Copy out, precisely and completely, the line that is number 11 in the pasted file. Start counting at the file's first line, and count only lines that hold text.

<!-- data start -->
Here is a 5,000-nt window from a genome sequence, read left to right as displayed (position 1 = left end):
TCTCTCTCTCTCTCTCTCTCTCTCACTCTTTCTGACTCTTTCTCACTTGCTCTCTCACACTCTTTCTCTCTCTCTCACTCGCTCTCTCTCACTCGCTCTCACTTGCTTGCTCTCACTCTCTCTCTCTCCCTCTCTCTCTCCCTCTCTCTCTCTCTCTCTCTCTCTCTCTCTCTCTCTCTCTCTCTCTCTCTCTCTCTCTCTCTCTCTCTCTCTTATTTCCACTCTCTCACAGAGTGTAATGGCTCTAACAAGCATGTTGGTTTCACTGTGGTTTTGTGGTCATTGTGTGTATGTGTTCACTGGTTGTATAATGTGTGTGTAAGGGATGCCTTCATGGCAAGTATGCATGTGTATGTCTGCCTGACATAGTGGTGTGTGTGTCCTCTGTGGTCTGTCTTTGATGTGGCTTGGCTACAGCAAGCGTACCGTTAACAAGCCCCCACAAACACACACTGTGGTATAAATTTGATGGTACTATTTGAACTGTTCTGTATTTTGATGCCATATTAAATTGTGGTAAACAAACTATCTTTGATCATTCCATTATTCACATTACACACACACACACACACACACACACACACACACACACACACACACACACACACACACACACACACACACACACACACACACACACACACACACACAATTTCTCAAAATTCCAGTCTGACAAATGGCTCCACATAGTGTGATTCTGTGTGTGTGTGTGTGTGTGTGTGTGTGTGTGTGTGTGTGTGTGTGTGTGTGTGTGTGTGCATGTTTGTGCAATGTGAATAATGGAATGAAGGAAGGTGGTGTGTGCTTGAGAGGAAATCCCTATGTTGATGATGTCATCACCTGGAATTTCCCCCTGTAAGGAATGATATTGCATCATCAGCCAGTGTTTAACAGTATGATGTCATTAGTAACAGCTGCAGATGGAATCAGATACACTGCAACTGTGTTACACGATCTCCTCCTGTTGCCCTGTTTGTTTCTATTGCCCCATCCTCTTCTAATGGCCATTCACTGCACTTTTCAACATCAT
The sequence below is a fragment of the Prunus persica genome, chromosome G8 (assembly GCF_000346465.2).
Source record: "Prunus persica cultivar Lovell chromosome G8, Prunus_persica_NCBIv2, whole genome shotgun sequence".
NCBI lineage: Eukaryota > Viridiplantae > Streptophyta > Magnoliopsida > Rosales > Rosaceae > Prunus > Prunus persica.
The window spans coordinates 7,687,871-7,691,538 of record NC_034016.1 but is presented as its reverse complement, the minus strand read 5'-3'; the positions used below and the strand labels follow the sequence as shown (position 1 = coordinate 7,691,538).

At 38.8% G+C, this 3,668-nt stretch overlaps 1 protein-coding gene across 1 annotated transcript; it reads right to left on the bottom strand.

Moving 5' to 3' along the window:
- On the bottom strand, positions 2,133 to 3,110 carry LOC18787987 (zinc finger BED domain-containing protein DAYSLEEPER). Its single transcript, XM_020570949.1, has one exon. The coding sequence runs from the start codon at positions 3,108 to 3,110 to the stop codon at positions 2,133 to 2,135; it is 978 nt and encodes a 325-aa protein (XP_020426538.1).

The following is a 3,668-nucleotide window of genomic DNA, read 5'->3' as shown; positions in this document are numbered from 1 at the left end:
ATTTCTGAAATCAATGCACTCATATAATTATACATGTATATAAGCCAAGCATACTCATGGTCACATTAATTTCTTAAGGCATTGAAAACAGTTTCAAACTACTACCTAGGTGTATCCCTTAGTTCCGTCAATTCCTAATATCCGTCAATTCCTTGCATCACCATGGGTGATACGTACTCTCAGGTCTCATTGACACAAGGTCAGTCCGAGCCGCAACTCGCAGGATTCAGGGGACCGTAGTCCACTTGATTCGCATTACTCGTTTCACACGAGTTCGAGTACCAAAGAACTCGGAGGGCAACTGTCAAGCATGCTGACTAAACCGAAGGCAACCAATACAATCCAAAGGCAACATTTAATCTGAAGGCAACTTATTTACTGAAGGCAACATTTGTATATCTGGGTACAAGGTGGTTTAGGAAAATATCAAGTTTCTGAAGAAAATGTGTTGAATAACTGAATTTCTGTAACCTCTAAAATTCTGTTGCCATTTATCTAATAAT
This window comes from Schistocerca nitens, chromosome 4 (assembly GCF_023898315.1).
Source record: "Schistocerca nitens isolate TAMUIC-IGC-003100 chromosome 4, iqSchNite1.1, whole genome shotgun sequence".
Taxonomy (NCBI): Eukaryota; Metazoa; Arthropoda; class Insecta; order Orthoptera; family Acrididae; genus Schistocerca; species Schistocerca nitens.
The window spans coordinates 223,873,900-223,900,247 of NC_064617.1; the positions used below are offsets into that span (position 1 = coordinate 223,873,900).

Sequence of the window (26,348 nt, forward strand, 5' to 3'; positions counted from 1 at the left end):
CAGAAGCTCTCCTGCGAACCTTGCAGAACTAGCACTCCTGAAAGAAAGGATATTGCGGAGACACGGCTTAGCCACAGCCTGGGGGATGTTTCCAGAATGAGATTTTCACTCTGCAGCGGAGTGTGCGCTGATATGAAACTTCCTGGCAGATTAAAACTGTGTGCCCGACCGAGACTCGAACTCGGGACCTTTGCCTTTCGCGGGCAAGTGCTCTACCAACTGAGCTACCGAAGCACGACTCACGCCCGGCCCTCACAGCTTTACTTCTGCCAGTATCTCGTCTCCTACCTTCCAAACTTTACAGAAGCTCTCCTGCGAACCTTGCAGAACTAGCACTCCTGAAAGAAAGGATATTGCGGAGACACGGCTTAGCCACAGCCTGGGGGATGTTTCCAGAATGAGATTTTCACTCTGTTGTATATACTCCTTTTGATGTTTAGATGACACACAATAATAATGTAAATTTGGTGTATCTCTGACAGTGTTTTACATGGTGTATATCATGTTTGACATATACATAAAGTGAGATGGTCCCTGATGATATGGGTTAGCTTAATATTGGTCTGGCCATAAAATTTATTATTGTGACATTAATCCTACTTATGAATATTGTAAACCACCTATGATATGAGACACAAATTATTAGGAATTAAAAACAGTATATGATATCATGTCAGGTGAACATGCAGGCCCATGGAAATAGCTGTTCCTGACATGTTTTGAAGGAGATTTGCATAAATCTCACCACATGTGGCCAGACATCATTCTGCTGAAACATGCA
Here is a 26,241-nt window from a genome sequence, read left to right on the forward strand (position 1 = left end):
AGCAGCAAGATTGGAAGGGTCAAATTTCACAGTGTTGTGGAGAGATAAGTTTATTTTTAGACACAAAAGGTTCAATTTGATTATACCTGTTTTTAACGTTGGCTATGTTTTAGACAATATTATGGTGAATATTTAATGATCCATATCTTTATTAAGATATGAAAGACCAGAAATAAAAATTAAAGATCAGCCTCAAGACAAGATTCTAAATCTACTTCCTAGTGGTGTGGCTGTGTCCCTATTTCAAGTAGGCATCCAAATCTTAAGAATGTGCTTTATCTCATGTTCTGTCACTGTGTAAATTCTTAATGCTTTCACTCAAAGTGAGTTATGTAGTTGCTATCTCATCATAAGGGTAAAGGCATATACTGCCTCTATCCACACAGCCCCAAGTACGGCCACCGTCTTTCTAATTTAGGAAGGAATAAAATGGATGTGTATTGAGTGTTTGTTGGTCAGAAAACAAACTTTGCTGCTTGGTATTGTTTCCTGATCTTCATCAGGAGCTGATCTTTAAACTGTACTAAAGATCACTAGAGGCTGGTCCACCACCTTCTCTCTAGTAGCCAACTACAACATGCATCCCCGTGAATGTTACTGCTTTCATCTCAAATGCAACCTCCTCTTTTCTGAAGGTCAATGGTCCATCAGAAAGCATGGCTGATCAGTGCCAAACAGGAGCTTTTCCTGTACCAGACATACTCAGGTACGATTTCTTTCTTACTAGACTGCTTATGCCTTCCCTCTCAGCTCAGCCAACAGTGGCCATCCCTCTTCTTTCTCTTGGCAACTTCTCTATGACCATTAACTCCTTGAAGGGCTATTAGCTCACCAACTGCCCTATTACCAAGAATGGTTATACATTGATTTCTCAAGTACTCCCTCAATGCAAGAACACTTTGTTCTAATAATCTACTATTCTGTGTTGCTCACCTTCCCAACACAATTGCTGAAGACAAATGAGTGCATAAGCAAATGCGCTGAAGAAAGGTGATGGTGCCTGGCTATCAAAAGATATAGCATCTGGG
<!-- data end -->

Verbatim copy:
ATTTCTGAAATCAATGCACTCATATAATTATACATGTATATAAGCCAAGCATACTCATGGTCACATTAATTTCTTAAGGCATTGAAAACAGTTTCAAACTACTACCTAGGTGTATCCCTTAGTTCCGTCAATTCCTAATATCCGTCAATTCCTTGCATCACCATGGGTGATACGTACTCTCAGGTCTCATTGACACAAGGTCAGTCCGAGCCGCAACTCGCAGGATTCAGGGGACCGTAGTCCACTTGATTCGCATTACTCGTTTCACACGAGTTCGAGTACCAAAGAACTCGGAGGGCAACTGTCAAGCATGCTGACTAAACCGAAGGCAACCAATACAATCCAAAGGCAACATTTAATCTGAAGGCAACTTATTTACTGAAGGCAACATTTGTATATCTGGGTACAAGGTGGTTTAGGAAAATATCAAGTTTCTGAAGAAAATGTGTTGAATAACTGAATTTCTGTAACCTCTAAAATTCTGTTGCCATTTATCTAATAAT